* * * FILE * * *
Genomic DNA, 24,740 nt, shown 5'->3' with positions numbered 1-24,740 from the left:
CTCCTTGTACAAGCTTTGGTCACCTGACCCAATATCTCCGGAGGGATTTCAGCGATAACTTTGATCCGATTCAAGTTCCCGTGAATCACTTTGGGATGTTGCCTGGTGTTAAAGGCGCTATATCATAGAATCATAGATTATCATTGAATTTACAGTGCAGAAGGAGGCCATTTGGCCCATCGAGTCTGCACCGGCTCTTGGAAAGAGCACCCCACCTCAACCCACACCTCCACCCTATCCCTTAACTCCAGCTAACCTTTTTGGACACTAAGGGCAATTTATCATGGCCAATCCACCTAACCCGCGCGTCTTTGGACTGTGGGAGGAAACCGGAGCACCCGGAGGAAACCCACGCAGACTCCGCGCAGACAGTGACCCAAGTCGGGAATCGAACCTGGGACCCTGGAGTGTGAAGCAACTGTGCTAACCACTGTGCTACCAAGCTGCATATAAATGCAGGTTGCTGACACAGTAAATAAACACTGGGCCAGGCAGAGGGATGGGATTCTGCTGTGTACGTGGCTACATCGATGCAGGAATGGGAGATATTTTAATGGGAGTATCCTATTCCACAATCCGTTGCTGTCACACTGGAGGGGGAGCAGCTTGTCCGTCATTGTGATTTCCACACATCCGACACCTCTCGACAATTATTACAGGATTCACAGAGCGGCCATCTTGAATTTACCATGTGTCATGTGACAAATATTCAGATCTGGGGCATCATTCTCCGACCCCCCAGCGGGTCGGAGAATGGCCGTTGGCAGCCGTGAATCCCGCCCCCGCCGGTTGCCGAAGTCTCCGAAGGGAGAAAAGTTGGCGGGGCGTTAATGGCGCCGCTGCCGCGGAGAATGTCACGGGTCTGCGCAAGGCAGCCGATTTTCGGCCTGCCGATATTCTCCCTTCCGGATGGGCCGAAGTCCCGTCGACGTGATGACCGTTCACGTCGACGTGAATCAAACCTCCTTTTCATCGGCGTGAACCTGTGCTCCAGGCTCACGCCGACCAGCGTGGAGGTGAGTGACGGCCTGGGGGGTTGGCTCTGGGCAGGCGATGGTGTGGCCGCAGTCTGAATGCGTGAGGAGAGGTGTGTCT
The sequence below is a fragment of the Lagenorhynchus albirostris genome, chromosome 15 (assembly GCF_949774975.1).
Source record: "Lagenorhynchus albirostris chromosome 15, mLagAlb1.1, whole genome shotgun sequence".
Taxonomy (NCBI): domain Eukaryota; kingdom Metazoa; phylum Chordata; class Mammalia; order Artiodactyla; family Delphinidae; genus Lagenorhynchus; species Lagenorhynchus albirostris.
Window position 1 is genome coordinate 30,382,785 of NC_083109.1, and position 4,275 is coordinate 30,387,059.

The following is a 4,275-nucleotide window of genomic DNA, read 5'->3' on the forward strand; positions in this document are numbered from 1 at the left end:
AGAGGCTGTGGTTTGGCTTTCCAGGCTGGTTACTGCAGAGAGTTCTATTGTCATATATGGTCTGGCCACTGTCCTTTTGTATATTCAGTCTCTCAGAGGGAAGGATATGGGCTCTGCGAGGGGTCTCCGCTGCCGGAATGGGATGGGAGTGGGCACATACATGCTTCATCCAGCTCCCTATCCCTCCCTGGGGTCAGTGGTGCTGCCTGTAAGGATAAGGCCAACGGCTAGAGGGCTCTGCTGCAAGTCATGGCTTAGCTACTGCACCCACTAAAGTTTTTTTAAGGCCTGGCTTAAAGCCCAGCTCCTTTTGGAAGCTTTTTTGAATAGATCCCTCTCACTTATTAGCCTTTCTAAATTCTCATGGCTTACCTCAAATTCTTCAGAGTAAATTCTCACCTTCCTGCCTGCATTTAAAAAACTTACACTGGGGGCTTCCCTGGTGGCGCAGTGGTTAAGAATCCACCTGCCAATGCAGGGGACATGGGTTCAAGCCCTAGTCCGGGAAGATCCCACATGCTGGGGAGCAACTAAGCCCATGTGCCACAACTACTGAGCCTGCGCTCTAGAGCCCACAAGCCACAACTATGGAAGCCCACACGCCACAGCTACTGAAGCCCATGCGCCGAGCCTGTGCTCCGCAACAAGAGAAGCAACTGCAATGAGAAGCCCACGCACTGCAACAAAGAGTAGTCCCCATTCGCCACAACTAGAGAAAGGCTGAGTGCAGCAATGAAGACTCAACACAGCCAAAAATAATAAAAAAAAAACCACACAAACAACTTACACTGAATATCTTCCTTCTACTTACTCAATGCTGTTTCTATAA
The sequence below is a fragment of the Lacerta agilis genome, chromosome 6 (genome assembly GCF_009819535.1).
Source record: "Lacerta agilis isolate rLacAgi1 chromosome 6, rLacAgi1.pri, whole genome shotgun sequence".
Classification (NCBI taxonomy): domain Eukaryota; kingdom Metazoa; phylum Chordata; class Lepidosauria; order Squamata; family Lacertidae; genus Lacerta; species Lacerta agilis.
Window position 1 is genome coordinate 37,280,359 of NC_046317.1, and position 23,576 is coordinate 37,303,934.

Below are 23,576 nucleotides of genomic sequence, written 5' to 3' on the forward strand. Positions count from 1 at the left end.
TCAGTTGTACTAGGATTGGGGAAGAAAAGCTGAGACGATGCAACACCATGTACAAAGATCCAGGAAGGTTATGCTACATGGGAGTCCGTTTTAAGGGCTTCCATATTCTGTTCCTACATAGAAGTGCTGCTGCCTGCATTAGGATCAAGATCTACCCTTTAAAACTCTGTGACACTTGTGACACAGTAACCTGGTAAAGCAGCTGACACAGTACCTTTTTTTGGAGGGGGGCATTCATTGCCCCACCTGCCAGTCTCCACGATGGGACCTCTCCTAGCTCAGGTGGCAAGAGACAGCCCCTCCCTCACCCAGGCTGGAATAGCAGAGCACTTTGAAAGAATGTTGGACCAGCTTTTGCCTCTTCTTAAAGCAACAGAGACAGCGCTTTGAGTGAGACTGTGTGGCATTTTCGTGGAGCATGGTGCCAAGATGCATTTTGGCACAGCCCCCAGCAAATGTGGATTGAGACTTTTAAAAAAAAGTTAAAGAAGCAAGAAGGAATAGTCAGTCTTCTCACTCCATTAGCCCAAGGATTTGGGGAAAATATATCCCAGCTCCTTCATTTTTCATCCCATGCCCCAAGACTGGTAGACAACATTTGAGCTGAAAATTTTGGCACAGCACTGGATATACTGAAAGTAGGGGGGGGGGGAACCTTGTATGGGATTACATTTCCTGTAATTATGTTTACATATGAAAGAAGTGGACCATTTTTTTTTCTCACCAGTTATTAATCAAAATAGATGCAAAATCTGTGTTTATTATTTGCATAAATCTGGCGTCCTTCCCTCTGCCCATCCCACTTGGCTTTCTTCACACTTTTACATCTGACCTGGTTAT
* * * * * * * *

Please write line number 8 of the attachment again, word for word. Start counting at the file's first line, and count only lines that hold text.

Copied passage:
AGAGGCTGTGGTTTGGCTTTCCAGGCTGGTTACTGCAGAGAGTTCTATTGTCATATATGGTCTGGCCACTGTCCTTTTGTATATTCAGTCTCTCAGAGGGAAGGATATGGGCTCTGCGAGGGGTCTCCGCTGCCGGAATGGGATGGGAGTGGGCACATACATGCTTCATCCAGCTCCCTATCCCTCCCTGGGGTCAGTGGTGCTGCCTGTAAGGATAAGGCCAACGGCTAGAGGGCTCTGCTGCAAGTCATGGCTTAGCTACTGCACCCACTAAAGTTTTTTTAAGGCCTGGCTTAAAGCCCAGCTCCTTTTGGAAGCTTTTTTGAATAGATCCCTCTCACTTATTAGCCTTTCTAAATTCTCATGGCTTACCTCAAATTCTTCAGAGTAAATTCTCACCTTCCTGCCTGCATTTAAAAAACTTACACTGGGGGCTTCCCTGGTGGCGCAGTGGTTAAGAATCCACCTGCCAATGCAGGGGACATGGGTTCAAGCCCTAGTCCGGGAAGATCCCACATGCTGGGGAGCAACTAAGCCCATGTGCCACAACTACTGAGCCTGCGCTCTAGAGCCCACAAGCCACAACTATGGAAGCCCACACGCCACAGCTACTGAAGCCCATGCGCCGAGCCTGTGCTCCGCAACAAGAGAAGCAACTGCAATGAGAAGCCCACGCACTGCAACAAAGAGTAGTCCCCATTCGCCACAACTAGAGAAAGGCTGAGTGCAGCAATGAAGACTCAACACAGCCAAAAATAATAAAAAAAAAACCACACAAACAACTTACACTGAATATCTTCCTTCTACTTACTCAATGCTGTTTCTATAA